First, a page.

A connector trail leads from here to the route to Squaw/South Gate Meadows and Red Butte. An unmaintained route to the top of Green Butte also begins here.
Clear Creek Trailhead
The Clear Creek trail departs here. Most who hike this trail are heading up Mount Shasta via the Clear Creek route. Nonetheless, this is a great trail for day hiking and offers great views of the mountain.
Hiking trails marked in blue.
Routes marked in red.
Dotted lines note established off-trail routes.
Most of the trails on the northside of Mount Shasta are used primarily as access trails leading to routes to the summit. While all the trails simply fade out as they gain elevation, they are still great hikes with wonderful views of the mountain.
Brewer Creek Trailhead
This trail leads to the east side of the mountain and offers great views of the eastern glaciers. An unmaintained route departing the trail near its terminus leads south to Ash Creek Falls, Mount Shasta's most spectacular waterfall. The best vantage point for the falls is gained by crossing the creek above the falls and traversing around until the falls comes into view.
North Gate Trailhead
Again, the trail leads to route headed for the summit. This trail also provides access to the top of North Gate, a large volacnic dome on the north side of Mount Shasta.
While this trail leads to summit routes headed up the Whitney Glacier, it also provides access to Whitney Falls, one of Mount Shasta's better (albeit fickle) waterfalls.
"Far better than climbing is going around its warm fertile base, enjoying its bounties like a bee circling around a bank of flowers... As you sweep around so grand a centre the mountain itself seems to turn... One glacier after another comes into view, and the outlines of the mountain are everchanging."
- John Muir, "Shasta Bees. A Honeyful Region - The Bee Lands - A Summer Paradise", 1874
It is said that Muir preferred the trip around the Mount Shasta rather than up it. This was due in part to the ever changing profile of the mountain and the vistas of the glaciers. Today, few undertake this trailless endeavor.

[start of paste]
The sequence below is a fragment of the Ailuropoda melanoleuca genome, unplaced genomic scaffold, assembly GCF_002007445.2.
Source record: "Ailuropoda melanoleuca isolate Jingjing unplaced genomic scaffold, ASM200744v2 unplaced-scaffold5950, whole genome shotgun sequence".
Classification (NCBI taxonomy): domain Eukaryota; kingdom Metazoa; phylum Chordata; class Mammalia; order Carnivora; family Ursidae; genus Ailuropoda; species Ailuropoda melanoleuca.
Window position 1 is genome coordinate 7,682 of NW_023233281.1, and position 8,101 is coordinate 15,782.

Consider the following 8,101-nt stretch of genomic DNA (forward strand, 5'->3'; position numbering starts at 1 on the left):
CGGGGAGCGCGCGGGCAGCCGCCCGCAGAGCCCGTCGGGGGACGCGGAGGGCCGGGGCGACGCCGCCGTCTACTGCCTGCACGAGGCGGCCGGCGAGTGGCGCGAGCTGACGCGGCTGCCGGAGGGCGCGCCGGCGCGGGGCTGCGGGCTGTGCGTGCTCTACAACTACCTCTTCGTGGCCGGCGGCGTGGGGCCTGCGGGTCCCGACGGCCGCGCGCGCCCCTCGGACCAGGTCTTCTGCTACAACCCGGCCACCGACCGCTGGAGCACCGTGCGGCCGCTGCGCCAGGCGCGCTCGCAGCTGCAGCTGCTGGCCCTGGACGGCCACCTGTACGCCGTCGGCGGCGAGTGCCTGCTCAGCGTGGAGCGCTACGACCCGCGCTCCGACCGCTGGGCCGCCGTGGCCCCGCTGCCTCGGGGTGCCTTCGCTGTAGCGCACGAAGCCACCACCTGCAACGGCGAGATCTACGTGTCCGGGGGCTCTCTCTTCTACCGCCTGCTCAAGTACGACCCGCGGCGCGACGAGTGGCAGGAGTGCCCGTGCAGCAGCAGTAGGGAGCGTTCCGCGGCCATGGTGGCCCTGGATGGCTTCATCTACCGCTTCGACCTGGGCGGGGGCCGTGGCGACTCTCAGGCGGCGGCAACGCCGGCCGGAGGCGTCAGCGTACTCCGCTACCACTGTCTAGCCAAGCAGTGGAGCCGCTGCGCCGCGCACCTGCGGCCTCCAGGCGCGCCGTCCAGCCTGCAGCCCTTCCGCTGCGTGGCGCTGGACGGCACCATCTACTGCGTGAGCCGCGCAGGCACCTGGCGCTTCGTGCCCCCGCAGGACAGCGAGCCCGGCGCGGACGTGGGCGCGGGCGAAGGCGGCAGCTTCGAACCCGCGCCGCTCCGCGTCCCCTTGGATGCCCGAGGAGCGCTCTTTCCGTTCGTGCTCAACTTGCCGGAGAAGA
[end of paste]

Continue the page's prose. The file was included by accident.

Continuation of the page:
A backpacking trip around the mountain would generally take three to four days to complete the roughly 35 miles. Those who do make the trip generally stay around the treeline. This makes travel easier and the views excellent. Most trips begin and end at Horse Camp. Major obstacles include the scree on the west side of the mountain near Shastina, crossing the foot of many glaciers (particularly the Whitney Glacier) and climbing into and out of Mud Creek Canyon.
Selters and Zanger's book on Mount Shasta includes and a description of the approximate route. A route page and more detail will be added to Summitpost this summer (2009).
Trailhead camping is common and allowed at the Bunny Flat trailhead. Dispersed camping is allowed throughout the greater Mount Shasta area, including at and en route to other trailheads. Camping is also allowed at the Sierra Club maintained Horse Camp. They charge $5.00 per tent and $3.00 per bivy. This is a good basecamp for trips up many of the south side routes.
The Forest Service maintains two campgrounds on Mount Shasta, both of which are located off of Everitt Memorial Highway. McBride Springs Campground is only a couple miles outside of the town of Mount Shasta and has a lot of shade. Panther Meadows Campground is located near 8,000 feet, just a bit below the Old Ski Bowl.